What is the difference between cement and concrete?
Although the terms cement and concrete are used interchangeably, cement is actually an ingredient of concrete. Concrete is a mixture of paste and aggregates. The aggregates are sand and gravel or crushed stone; the paste is water and portland cement (portland is the generic term for the type of cement used in virtually all concrete work.) Cement consists of 10% to 15% of the concrete mix by volume. Through a chemical reaction called hydration, the paste hardens and gains strength to form the rock-like mass known as concrete. Interested in more details, visit the Portland Cement Association website.
Is all the concrete the same?
No, there are a variety of mixes. A mix includes aggregate, cement, and additives. There are eight types of portland cement to meet different physical and chemical requirements for specific applications. A type 5 bag mix has less cement than a type 7 bag mix. To protect your investment, we only use the highest quality mix, based on your design, to ensure durability and long-lasting beauty.
Do I need a permit?
If required, we will secure the necessary permits for your project.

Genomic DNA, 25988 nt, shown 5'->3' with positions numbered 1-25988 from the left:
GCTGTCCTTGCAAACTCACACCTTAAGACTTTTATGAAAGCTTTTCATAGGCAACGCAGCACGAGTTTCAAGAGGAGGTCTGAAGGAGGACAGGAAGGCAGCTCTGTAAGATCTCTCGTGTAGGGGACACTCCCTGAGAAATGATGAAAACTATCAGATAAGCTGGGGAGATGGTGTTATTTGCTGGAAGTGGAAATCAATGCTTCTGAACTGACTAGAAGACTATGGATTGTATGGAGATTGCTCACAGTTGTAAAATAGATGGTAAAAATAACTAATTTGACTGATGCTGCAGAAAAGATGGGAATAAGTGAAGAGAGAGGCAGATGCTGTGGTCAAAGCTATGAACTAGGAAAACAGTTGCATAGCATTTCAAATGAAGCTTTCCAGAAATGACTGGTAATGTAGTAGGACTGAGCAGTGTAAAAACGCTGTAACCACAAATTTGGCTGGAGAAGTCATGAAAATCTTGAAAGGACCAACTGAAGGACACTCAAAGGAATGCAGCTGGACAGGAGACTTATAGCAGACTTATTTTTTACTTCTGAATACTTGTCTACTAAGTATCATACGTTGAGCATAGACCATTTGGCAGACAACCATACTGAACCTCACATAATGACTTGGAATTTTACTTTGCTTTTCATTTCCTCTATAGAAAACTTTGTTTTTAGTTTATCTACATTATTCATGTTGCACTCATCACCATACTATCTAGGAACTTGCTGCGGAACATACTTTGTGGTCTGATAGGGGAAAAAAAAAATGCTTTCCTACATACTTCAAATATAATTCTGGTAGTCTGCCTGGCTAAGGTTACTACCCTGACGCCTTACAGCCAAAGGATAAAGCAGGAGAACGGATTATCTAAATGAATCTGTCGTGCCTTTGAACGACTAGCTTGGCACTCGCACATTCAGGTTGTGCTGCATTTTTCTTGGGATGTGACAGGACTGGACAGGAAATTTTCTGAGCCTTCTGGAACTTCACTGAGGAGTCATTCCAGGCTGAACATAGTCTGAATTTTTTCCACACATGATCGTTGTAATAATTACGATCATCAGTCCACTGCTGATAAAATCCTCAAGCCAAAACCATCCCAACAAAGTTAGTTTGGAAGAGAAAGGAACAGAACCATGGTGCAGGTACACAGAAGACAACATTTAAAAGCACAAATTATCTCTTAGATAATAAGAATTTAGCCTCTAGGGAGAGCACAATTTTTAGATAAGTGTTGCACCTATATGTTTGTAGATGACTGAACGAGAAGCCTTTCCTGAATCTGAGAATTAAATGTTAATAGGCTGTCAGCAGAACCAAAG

How thick do you pour concrete for residential projects?
At Glen Galis Concrete, we recommend 5” thickness for driveways and 4” thickness for patios, walkways, and pool decks.
What PSI concrete do you use on residential driveways?
We use a minimum of 4,000PSI (pounds per square inch) for outside residential surfaces and 4,500PSI for residential driveways. We also generally incorporate steel reinforcement with fiber for additional strength. 4,000PSI concrete is strong enough to carry a compressive stress of 4,000PSI at 28 days and can withstand the freeze-thaw cycle of harsh midwestern winters.
How long does it take 5” of concrete to cure?
Concrete will harden soon after pouring, but it’s susceptible to damage from weight during the first four weeks. Wait at least 24 hours before walking on it and don’t drive a vehicle on your new driveway/parking area for at least seven days. The concrete hardening process continues for years, meaning that concrete gets stronger as it gets older.
How will concrete and materials be transported when a truck or machinery cannot access a project area?
We use wheelbarrows or motorized buggies (the size of a riding mower) that generally fit through a standard fence gate. To reduce damage to your lawn and landscaping, we create a plywood track to drive on.
Will you backfill when finished?
Yes, we backfill the project area when the forming material is removed. Sometimes we use the removed material; if not, we use black dirt. We guarantee minimal (if any) disruption to your existing surroundings.
Will concrete crack?
All concrete has the potential to crack. At Glen Galis Concrete, we go above and beyond accepted industry standards, which dictate methods and guidelines to greatly minimize or control cracking, see “Why does concrete crack?” below.
Why does concrete crack?